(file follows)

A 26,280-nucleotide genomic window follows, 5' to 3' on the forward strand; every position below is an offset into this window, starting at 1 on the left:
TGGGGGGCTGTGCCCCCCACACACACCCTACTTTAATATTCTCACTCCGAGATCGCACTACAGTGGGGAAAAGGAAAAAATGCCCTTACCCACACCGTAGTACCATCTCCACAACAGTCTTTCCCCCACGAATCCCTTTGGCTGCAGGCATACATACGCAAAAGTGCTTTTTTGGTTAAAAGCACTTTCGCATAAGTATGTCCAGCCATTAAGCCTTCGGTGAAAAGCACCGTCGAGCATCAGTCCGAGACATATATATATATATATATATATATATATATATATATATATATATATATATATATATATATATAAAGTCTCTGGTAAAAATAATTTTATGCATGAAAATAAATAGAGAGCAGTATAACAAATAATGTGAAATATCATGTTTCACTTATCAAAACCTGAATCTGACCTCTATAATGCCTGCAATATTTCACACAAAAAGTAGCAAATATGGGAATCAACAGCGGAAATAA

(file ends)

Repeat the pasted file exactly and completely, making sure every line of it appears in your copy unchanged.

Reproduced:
A 26,280-nucleotide genomic window follows, 5' to 3' on the forward strand; every position below is an offset into this window, starting at 1 on the left:
TGGGGGGCTGTGCCCCCCACACACACCCTACTTTAATATTCTCACTCCGAGATCGCACTACAGTGGGGAAAAGGAAAAAATGCCCTTACCCACACCGTAGTACCATCTCCACAACAGTCTTTCCCCCACGAATCCCTTTGGCTGCAGGCATACATACGCAAAAGTGCTTTTTTGGTTAAAAGCACTTTCGCATAAGTATGTCCAGCCATTAAGCCTTCGGTGAAAAGCACCGTCGAGCATCAGTCCGAGACATATATATATATATATATATATATATATATATATATATATATATATATATATATATATATATAAAGTCTCTGGTAAAAATAATTTTATGCATGAAAATAAATAGAGAGCAGTATAACAAATAATGTGAAATATCATGTTTCACTTATCAAAACCTGAATCTGACCTCTATAATGCCTGCAATATTTCACACAAAAAGTAGCAAATATGGGAATCAACAGCGGAAATAA